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The plane is still missing, but relatives are far from giving up.
About 50 Chinese relatives of passengers on board missing flight MH370 arrived in Malaysia on Sunday to press for answers about the fate of their loved ones.
The grieving families, who have accused Malaysia of hiding information over the fate of the Boeing 777, are calling for a meeting with Prime Minister Najib Razak and his transport minister Hishammuddin Hussein, The Star online said.
Najib's aide said no meeting with the newly arrived families had been scheduled for Sunday.
A spokeswoman for Malaysia Airlines said she could not comment on the matter out of respect for the families' privacy.
Several other Chinese family members have been in Malaysia since shortly after the plane lost contact with air traffic controllers.
Najib announced last week that, based on satellite data and other calculations, the plane with 239 people on board was lost in the Indian Ocean on March 8 after being mysteriously diverted thousands of miles off course.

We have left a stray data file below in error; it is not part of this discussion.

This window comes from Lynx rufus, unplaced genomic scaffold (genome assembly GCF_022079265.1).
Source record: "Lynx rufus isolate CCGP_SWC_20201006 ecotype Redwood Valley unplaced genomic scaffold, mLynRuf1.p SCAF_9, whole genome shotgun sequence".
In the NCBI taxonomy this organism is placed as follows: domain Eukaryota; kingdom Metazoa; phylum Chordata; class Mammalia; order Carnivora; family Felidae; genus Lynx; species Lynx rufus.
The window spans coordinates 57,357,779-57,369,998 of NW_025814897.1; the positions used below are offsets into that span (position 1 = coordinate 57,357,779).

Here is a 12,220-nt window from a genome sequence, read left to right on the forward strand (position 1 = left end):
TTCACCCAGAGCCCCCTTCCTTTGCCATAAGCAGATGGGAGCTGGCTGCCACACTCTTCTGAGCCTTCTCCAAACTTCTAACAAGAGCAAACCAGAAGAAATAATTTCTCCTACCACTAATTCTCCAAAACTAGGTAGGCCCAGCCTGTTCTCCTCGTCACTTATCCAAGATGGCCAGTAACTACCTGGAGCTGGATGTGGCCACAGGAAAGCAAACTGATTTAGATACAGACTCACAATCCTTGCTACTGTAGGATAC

But many relatives of the 153 Chinese passengers — two-thirds of those on board — are refusing to accept that the plane crashed into the ocean until an air and sea search finds some physical evidence.
The family members left through a special lane upon arrival at Kuala Lumpur International Airport on Sunday to avoid waiting media and reportedly boarded two buses.
Chinese news agency Xinhua said they were relatives of around 30 passengers on the missing Malaysia Airlines jet, which vanished on a flight from Kuala Lumpur to Beijing.
Many relatives have stayed in Beijing, where they attend regular and acrimonious briefings with Malaysian officials.
Family members have stormed out of the meetings and shouted abuse at officials, claiming Malaysia is concealing the truth.
Irate relatives scuffled with security personnel outside the Malaysian embassy in Beijing on Tuesday, after authorities allowed a rare protest march in the capital.